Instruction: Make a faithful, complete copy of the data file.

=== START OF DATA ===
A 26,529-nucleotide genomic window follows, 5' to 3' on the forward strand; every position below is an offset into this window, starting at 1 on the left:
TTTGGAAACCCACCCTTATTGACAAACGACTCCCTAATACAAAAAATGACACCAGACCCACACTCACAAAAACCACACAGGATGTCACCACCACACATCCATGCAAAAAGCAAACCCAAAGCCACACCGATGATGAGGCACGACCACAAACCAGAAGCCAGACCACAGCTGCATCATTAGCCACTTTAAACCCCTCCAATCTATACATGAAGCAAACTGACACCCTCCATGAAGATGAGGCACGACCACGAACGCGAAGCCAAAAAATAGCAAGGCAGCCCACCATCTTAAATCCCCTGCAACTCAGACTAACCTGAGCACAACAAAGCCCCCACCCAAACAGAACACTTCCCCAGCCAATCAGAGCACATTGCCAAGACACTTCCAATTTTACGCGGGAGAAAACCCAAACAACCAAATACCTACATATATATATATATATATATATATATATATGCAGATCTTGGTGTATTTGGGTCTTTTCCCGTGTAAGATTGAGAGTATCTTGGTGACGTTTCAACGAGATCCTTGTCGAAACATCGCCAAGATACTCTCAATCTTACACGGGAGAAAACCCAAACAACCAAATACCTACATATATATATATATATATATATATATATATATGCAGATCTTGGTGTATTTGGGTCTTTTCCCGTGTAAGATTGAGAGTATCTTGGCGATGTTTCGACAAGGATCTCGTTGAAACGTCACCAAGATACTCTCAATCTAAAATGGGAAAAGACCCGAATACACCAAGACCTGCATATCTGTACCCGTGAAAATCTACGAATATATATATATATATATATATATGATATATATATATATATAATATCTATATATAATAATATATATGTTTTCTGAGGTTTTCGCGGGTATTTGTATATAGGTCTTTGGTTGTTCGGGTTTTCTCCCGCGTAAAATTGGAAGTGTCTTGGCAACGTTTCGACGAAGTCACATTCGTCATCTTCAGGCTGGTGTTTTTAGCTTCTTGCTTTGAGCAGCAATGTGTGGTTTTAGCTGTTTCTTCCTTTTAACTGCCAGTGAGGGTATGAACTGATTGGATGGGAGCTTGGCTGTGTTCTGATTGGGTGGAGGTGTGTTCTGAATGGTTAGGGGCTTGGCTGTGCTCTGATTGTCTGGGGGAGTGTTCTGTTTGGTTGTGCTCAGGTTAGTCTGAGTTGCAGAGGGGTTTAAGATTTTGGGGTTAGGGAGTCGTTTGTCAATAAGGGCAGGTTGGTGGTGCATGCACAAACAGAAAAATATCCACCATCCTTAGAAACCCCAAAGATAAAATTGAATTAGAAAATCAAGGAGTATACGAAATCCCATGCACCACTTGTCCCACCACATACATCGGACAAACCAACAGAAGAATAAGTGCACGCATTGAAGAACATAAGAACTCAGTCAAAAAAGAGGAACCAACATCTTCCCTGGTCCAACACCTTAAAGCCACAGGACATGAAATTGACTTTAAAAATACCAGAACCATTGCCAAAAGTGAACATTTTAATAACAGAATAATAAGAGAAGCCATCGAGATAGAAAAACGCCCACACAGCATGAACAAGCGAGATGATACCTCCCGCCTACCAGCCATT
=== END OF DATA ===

A 26,529-nucleotide genomic window follows, 5' to 3' on the forward strand; every position below is an offset into this window, starting at 1 on the left:
TTTGGAAACCCACCCTTATTGACAAACGACTCCCTAATACAAAAAATGACACCAGACCCACACTCACAAAAACCACACAGGATGTCACCACCACACATCCATGCAAAAAGCAAACCCAAAGCCACACCGATGATGAGGCACGACCACAAACCAGAAGCCAGACCACAGCTGCATCATTAGCCACTTTAAACCCCTCCAATCTATACATGAAGCAAACTGACACCCTCCATGAAGATGAGGCACGACCACGAACGCGAAGCCAAAAAATAGCAAGGCAGCCCACCATCTTAAATCCCCTGCAACTCAGACTAACCTGAGCACAACAAAGCCCCCACCCAAACAGAACACTTCCCCAGCCAATCAGAGCACATTGCCAAGACACTTCCAATTTTACGCGGGAGAAAACCCAAACAACCAAATACCTACATATATATATATATATATATATATATATATGCAGATCTTGGTGTATTTGGGTCTTTTCCCGTGTAAGATTGAGAGTATCTTGGTGACGTTTCAACGAGATCCTTGTCGAAACATCGCCAAGATACTCTCAATCTTACACGGGAGAAAACCCAAACAACCAAATACCTACATATATATATATATATATATATATATATATATGCAGATCTTGGTGTATTTGGGTCTTTTCCCGTGTAAGATTGAGAGTATCTTGGCGATGTTTCGACAAGGATCTCGTTGAAACGTCACCAAGATACTCTCAATCTAAAATGGGAAAAGACCCGAATACACCAAGACCTGCATATCTGTACCCGTGAAAATCTACGAATATATATATATATATATATATATGATATATATATATATATAATATCTATATATAATAATATATATGTTTTCTGAGGTTTTCGCGGGTATTTGTATATAGGTCTTTGGTTGTTCGGGTTTTCTCCCGCGTAAAATTGGAAGTGTCTTGGCAACGTTTCGACGAAGTCACATTCGTCATCTTCAGGCTGGTGTTTTTAGCTTCTTGCTTTGAGCAGCAATGTGTGGTTTTAGCTGTTTCTTCCTTTTAACTGCCAGTGAGGGTATGAACTGATTGGATGGGAGCTTGGCTGTGTTCTGATTGGGTGGAGGTGTGTTCTGAATGGTTAGGGGCTTGGCTGTGCTCTGATTGTCTGGGGGAGTGTTCTGTTTGGTTGTGCTCAGGTTAGTCTGAGTTGCAGAGGGGTTTAAGATTTTGGGGTTAGGGAGTCGTTTGTCAATAAGGGCAGGTTGGTGGTGCATGCACAAACAGAAAAATATCCACCATCCTTAGAAACCCCAAAGATAAAATTGAATTAGAAAATCAAGGAGTATACGAAATCCCATGCACCACTTGTCCCACCACATACATCGGACAAACCAACAGAAGAATAAGTGCACGCATTGAAGAACATAAGAACTCAGTCAAAAAAGAGGAACCAACATCTTCCCTGGTCCAACACCTTAAAGCCACAGGACATGAAATTGACTTTAAAAATACCAGAACCATTGCCAAAAGTGAACATTTTAATAACAGAATAATAAGAGAAGCCATCGAGATAGAAAAACGCCCACACAGCATGAACAAGCGAGATGATACCTCCCGCCTACCAGCCATT